Rising concern over Chinese mega-fisheries installation

OCC-Uruguay and defenders of marine habitats are especially concerned about plans by a Chinese company to build a large-scale fisheries installation in Montevideo, Uruguay.

The investment of U$S 210 million includes a shipyard for repairs and building, large frozen warehouses, a housing complex, office buildings and fuel tanks. According to potential investors, the new ‘infrastructure’ will add capacity to attend 500-1000 more vessels per year, and avoid the ships traveling back to Asia or Europe for repairs. It would mean a significant increase in fishing, with squid, the primary diet for penguins, elephant seals, dolphins and sperm whales, being heavily targeted by these fleets. It is bad news too for Uruguay’s small-scale fishing boats and sustainable fishing practices.

Oceansanos reports that China and Uruguay have signed already an agreement to develop different bilateral accords, “taking advantage of the geographical location that Uruguay offers as a logistic node in the South Atlantic”.

From schools to government – changing hearts and minds

With support from Oceans5, Oceanosanos is working hard to inform about the impact of IUU fishing and the proposed Chinese mega-fishing facility for the Southwest Atlantic. Briefings for government authorities and politicians are aimed at lifting the lid on Uruguay being complicit in IUU fishing, and the real costs for marine biodiversity, local livelihoods and for ocean health.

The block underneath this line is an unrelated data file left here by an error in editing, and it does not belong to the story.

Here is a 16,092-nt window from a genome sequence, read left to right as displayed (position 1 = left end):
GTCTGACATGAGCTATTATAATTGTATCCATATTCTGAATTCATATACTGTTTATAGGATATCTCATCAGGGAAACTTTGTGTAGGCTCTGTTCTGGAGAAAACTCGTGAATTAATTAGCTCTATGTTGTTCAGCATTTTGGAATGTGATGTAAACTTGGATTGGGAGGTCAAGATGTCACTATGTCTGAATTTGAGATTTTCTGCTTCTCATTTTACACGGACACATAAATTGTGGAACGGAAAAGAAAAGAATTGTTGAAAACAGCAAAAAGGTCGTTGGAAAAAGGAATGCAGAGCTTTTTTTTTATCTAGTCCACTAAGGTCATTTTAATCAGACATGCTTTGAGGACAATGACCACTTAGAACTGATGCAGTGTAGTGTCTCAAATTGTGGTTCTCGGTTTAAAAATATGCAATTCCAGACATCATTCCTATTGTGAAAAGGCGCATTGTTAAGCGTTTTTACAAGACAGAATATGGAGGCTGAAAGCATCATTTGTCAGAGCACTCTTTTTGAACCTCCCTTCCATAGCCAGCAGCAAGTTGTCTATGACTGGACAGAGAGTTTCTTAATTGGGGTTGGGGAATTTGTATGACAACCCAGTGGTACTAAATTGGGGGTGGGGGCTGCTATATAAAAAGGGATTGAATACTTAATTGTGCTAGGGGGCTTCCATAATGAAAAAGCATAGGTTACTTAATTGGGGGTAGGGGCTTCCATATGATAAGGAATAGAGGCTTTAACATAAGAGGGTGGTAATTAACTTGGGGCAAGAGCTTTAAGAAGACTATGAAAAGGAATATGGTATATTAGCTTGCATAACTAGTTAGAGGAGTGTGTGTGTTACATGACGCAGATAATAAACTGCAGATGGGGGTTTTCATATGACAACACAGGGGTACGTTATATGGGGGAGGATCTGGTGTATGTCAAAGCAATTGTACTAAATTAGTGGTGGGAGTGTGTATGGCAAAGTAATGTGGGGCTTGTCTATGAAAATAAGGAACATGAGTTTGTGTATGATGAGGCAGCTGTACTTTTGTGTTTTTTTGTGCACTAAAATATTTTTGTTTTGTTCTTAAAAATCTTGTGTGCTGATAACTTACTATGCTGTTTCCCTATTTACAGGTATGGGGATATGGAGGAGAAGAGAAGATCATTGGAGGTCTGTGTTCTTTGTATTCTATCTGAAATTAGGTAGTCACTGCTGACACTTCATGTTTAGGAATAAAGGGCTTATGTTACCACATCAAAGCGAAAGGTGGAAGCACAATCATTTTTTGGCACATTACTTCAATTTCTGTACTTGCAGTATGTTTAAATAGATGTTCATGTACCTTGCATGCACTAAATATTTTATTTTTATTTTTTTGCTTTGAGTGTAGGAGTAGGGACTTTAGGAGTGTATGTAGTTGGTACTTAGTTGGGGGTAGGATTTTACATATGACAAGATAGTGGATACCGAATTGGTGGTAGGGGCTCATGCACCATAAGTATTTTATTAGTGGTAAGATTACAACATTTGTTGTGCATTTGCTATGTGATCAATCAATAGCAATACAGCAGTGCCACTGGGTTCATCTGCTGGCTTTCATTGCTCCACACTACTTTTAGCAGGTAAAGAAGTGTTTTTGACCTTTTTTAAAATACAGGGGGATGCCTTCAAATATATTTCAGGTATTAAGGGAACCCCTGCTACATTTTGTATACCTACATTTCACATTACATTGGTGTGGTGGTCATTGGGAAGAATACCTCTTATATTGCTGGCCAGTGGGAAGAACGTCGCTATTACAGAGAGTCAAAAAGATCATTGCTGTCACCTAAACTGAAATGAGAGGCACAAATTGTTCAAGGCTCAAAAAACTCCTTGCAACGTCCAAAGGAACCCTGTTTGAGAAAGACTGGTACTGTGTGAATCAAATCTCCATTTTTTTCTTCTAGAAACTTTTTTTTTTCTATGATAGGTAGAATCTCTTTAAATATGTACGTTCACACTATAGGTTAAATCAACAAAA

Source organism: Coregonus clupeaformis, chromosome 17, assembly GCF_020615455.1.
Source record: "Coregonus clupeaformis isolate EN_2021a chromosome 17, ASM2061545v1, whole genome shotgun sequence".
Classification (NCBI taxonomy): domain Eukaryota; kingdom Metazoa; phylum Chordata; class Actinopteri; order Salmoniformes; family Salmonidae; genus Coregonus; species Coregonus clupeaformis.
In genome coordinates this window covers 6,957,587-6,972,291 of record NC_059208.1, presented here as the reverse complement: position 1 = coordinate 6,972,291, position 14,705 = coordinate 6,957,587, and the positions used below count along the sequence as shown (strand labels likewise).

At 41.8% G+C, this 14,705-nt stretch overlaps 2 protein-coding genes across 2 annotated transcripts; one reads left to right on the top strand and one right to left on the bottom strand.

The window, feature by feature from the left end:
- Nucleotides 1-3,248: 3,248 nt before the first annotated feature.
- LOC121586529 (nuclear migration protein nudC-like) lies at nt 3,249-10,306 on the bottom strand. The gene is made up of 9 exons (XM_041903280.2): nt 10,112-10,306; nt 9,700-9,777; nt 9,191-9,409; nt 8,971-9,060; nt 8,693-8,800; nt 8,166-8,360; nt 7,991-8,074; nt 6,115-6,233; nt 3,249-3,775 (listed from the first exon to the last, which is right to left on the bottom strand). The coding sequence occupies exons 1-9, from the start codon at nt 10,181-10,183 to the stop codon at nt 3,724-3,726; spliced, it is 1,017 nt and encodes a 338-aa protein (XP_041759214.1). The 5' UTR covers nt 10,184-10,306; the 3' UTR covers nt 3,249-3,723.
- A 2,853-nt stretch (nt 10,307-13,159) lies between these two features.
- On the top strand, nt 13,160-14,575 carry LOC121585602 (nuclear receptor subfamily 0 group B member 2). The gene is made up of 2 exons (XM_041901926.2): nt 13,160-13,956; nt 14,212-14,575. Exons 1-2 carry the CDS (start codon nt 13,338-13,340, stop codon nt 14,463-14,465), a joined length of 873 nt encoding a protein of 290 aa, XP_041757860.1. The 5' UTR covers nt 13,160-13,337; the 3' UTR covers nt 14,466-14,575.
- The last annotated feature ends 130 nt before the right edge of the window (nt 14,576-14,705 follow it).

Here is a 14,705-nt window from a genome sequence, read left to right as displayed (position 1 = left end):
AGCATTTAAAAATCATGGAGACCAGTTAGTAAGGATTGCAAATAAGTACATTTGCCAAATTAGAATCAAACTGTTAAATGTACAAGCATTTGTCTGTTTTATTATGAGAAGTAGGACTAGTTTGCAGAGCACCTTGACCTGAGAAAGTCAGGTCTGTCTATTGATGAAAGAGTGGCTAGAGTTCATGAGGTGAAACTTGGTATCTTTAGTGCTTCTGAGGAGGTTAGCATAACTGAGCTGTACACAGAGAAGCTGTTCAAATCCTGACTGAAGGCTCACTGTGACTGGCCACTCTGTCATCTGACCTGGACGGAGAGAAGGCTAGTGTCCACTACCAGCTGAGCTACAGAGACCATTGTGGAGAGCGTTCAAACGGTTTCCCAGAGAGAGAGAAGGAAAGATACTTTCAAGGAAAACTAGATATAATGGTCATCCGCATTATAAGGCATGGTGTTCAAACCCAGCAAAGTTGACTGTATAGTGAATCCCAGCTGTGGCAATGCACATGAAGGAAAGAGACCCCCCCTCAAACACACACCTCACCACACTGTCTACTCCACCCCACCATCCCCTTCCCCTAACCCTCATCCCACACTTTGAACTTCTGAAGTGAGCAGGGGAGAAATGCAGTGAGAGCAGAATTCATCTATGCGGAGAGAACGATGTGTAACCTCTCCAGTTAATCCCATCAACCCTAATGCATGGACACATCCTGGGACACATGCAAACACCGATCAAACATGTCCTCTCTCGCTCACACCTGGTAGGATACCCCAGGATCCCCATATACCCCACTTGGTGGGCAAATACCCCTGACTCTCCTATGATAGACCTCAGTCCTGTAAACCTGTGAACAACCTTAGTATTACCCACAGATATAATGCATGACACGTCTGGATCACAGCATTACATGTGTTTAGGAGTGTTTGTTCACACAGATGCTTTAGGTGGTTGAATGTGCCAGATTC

Inspiring youth to be ocean guardians, through art and play, is equally important. Even though IUU fishing, plastics and global warming are huge problems, Rodrigo García, Director of OCC, believes in starting small, inspiring a love for the oceans, and encouraging children to do what they can.

This week, Oceanosanos launched a new, educational ‘oceans game’ for schools. Designed by Mayra Rovahz of OCC, the kit comes complete with printed screen and stick-ons, so that teachers and students can explore the threats and solutions for healthy oceans.

Join us in celebrating World Oceans Day

This year’s theme for World Oceans Day is gender equality – a chance to recognise remarkable female figures and heroes for ocean conservation, such as legendary oceanographer Sylvia Earle of Mission Blue, who has commended OCC for its work to create a safe haven for cetaceans, to establish enforceable policies and to educate the public.

“..a wonderful example of people coming together and recognizing what needs to be done to protect the ocean,” Dr. Sylvia Earle, Founder of Mission Blue

World Oceans Day, celebrated each year on 8th June, is a reminder of the major role oceans have in our everyday life. It is a chance to draw attention to the beauty of the oceans, to call for the right of  oceans to be protected from way in which humans are polluting and mining the seas and causing the loss marine biodiversity.

Love the Oceans? It’s time to stop Illegal, Unreported and Unregulated (IUU) Fishing!

“The ocean’s power of regeneration is remarkable – if we just offer it the chance,” Sir David Attenborough